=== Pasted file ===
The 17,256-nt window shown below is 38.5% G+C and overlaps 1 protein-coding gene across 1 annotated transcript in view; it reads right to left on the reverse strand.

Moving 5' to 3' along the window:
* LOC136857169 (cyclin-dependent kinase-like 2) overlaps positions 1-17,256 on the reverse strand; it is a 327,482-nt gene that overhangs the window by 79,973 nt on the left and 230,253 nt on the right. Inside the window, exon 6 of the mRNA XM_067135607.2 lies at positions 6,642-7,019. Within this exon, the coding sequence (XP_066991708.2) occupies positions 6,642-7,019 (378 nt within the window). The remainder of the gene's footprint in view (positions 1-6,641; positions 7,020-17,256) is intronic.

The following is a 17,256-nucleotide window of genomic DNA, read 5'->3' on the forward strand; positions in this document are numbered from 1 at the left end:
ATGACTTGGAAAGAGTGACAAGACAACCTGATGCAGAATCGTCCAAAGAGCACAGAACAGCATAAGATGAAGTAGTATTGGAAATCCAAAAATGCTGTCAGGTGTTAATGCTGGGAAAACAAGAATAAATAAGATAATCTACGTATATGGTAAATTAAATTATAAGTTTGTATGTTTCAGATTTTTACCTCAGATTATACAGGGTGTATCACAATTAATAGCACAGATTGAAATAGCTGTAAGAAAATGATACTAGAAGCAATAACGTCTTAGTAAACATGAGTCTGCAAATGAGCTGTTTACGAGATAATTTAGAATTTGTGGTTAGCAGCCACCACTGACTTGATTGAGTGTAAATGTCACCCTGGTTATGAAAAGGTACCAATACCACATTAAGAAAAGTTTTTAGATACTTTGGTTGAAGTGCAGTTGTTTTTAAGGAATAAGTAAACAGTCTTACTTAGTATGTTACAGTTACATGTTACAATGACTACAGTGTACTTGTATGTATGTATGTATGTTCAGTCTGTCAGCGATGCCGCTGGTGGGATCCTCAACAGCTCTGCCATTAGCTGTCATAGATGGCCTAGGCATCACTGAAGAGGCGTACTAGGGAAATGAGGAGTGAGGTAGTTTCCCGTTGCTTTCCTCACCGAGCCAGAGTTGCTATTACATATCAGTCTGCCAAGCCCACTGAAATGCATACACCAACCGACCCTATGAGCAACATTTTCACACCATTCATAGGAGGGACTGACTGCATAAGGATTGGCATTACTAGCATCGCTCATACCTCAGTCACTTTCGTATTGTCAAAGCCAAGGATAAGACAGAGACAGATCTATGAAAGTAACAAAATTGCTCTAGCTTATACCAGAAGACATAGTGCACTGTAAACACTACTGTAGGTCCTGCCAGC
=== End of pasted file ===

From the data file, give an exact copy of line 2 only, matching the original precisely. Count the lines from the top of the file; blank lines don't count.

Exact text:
Moving 5' to 3' along the window: